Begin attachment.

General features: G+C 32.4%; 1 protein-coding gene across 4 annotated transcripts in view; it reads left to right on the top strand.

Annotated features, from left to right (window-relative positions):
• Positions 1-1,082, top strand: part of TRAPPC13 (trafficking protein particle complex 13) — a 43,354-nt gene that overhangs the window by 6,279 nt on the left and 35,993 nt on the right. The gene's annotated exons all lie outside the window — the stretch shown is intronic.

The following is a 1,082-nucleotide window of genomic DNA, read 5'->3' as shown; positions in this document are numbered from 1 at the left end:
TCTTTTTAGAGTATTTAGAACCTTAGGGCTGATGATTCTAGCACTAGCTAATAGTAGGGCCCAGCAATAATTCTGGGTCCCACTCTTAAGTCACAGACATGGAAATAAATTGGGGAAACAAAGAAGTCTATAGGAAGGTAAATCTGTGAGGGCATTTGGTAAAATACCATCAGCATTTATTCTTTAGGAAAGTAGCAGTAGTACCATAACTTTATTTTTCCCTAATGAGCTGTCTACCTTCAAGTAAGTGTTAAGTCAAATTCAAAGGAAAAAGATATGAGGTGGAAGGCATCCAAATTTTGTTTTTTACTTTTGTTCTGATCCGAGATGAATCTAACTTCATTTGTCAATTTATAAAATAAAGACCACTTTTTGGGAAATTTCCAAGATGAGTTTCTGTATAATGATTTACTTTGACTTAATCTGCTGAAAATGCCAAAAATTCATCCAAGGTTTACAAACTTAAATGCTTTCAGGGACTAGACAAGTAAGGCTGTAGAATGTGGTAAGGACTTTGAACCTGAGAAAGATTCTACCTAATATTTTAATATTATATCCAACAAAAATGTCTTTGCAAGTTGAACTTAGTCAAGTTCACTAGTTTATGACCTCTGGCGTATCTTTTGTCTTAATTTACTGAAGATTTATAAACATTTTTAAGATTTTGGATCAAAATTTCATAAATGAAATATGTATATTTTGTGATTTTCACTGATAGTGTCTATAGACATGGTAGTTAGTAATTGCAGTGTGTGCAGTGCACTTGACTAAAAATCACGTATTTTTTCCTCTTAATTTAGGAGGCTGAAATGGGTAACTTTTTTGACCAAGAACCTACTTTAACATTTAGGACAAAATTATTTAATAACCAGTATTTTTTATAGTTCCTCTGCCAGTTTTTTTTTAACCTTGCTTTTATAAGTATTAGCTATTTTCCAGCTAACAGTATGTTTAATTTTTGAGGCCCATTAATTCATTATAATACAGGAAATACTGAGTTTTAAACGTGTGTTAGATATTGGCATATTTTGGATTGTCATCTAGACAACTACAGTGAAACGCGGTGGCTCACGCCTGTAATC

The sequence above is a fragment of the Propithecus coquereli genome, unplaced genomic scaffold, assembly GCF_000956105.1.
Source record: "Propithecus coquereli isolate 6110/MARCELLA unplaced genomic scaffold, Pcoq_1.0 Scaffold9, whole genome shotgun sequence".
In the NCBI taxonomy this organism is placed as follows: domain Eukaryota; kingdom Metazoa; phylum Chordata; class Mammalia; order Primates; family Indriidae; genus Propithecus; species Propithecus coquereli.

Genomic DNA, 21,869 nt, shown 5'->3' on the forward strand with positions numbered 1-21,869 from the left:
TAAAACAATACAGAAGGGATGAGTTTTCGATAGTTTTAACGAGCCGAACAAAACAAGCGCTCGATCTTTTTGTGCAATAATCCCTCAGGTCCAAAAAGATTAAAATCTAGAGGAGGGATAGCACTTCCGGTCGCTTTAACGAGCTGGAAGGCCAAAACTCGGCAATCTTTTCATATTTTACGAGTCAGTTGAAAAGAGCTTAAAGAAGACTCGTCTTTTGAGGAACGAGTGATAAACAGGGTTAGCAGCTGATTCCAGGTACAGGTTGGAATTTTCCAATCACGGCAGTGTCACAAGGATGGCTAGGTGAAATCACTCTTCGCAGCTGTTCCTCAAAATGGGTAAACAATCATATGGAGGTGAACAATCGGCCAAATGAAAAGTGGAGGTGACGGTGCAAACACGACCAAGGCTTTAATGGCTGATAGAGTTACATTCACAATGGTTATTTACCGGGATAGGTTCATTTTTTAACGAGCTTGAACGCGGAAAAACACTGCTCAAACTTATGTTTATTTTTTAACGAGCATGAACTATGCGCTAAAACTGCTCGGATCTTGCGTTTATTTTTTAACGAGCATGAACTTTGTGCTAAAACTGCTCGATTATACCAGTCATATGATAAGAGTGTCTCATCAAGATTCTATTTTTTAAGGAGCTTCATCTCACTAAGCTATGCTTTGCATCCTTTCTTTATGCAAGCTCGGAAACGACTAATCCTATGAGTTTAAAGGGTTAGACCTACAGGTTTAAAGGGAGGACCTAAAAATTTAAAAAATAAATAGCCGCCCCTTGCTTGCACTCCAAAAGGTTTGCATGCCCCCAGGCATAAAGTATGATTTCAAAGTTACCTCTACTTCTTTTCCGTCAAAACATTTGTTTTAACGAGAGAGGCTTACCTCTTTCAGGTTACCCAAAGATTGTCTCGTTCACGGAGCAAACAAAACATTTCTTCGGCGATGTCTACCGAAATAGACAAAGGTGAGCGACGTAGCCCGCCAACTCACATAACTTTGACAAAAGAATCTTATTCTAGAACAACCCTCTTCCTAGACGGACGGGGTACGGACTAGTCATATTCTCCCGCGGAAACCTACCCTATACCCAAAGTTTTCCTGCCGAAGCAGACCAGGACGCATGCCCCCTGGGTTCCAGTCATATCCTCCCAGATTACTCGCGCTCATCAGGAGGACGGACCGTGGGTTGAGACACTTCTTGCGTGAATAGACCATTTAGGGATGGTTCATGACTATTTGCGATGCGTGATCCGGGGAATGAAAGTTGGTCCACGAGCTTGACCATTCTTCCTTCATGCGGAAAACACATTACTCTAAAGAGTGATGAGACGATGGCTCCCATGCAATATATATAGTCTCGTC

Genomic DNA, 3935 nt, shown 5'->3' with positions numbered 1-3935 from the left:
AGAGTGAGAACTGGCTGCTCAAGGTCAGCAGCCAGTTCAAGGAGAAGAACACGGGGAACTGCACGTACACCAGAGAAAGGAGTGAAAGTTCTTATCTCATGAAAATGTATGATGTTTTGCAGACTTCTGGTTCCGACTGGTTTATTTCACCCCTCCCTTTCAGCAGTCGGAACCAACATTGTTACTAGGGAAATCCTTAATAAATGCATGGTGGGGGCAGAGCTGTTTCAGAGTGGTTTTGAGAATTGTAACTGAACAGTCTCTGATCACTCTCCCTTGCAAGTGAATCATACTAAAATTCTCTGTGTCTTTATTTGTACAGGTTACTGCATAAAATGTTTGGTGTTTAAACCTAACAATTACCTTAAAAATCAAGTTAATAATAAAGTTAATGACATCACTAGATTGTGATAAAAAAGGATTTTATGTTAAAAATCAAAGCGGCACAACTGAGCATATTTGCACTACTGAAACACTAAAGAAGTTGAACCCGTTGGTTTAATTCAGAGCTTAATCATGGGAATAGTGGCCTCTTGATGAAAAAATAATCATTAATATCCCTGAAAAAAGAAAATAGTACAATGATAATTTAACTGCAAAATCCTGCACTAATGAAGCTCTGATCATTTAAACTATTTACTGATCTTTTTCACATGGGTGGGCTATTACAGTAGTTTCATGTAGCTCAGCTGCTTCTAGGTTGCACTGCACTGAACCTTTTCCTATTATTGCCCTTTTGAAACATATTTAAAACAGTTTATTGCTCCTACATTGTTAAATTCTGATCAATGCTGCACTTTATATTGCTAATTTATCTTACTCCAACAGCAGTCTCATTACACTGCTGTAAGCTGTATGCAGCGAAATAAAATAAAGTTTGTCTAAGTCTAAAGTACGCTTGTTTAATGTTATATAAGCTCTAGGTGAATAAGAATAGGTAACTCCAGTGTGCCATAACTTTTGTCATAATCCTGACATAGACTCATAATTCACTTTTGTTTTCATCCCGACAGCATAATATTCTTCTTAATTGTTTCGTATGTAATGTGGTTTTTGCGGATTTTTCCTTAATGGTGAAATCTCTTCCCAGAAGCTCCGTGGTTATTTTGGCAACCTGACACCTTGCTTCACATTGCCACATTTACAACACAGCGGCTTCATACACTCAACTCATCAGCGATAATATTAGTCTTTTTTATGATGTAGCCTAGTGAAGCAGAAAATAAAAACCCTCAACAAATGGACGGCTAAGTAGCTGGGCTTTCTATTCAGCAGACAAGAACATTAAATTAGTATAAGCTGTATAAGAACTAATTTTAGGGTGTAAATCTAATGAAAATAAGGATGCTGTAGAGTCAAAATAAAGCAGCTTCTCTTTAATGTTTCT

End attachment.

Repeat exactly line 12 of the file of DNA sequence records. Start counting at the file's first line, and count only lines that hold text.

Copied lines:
AGAGTGAGAACTGGCTGCTCAAGGTCAGCAGCCAGTTCAAGGAGAAGAACACGGGGAACTGCACGTACACCAGAGAAAGGAGTGAAAGTTCTTATCTCATGAAAATGTATGATGTTTTGCAGACTTCTGGTTCCGACTGGTTTATTTCACCCCTCCCTTTCAGCAGTCGGAACCAACATTGTTACTAGGGAAATCCTTAATAAATGCATGGTGGGGGCAGAGCTGTTTCAGAGTGGTTTTGAGAATTGTAACTGAACAGTCTCTGATCACTCTCCCTTGCAAGTGAATCATACTAAAATTCTCTGTGTCTTTATTTGTACAGGTTACTGCATAAAATGTTTGGTGTTTAAACCTAACAATTACCTTAAAAATCAAGTTAATAATAAAGTTAATGACATCACTAGATTGTGATAAAAAAGGATTTTATGTTAAAAATCAAAGCGGCACAACTGAGCATATTTGCACTACTGAAACACTAAAGAAGTTGAACCCGTTGGTTTAATTCAGAGCTTAATCATGGGAATAGTGGCCTCTTGATGAAAAAATAATCATTAATATCCCTGAAAAAAGAAAATAGTACAATGATAATTTAACTGCAAAATCCTGCACTAATGAAGCTCTGATCATTTAAACTATTTACTGATCTTTTTCACATGGGTGGGCTATTACAGTAGTTTCATGTAGCTCAGCTGCTTCTAGGTTGCACTGCACTGAACCTTTTCCTATTATTGCCCTTTTGAAACATATTTAAAACAGTTTATTGCTCCTACATTGTTAAATTCTGATCAATGCTGCACTTTATATTGCTAATTTATCTTACTCCAACAGCAGTCTCATTACACTGCTGTAAGCTGTATGCAGCGAAATAAAATAAAGTTTGTCTAAGTCTAAAGTACGCTTGTTTAATGTTATATAAGCTCTAGGTGAATAAGAATAGGTAACTCCAGTGTGCCATAACTTTTGTCATAATCCTGACATAGACTCATAATTCACTTTTGTTTTCATCCCGACAGCATAATATTCTTCTTAATTGTTTCGTATGTAATGTGGTTTTTGCGGATTTTTCCTTAATGGTGAAATCTCTTCCCAGAAGCTCCGTGGTTATTTTGGCAACCTGACACCTTGCTTCACATTGCCACATTTACAACACAGCGGCTTCATACACTCAACTCATCAGCGATAATATTAGTCTTTTTTATGATGTAGCCTAGTGAAGCAGAAAATAAAAACCCTCAACAAATGGACGGCTAAGTAGCTGGGCTTTCTATTCAGCAGACAAGAACATTAAATTAGTATAAGCTGTATAAGAACTAATTTTAGGGTGTAAATCTAATGAAAATAAGGATGCTGTAGAGTCAAAATAAAGCAGCTTCTCTTTAATGTTTCT